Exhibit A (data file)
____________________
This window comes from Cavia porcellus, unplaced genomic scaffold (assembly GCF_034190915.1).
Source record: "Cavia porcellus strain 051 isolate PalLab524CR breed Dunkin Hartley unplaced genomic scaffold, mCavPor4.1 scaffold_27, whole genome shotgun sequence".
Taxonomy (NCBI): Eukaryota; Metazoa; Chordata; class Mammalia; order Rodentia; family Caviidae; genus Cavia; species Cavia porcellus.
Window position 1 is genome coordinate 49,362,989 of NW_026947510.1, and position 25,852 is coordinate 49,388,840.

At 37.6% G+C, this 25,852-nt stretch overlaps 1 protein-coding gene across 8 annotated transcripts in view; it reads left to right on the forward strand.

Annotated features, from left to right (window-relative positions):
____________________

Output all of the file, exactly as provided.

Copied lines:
This window comes from Cavia porcellus, unplaced genomic scaffold (assembly GCF_034190915.1).
Source record: "Cavia porcellus strain 051 isolate PalLab524CR breed Dunkin Hartley unplaced genomic scaffold, mCavPor4.1 scaffold_27, whole genome shotgun sequence".
Taxonomy (NCBI): Eukaryota; Metazoa; Chordata; class Mammalia; order Rodentia; family Caviidae; genus Cavia; species Cavia porcellus.
Window position 1 is genome coordinate 49,362,989 of NW_026947510.1, and position 25,852 is coordinate 49,388,840.

At 37.6% G+C, this 25,852-nt stretch overlaps 1 protein-coding gene across 8 annotated transcripts in view; it reads left to right on the forward strand.

Annotated features, from left to right (window-relative positions):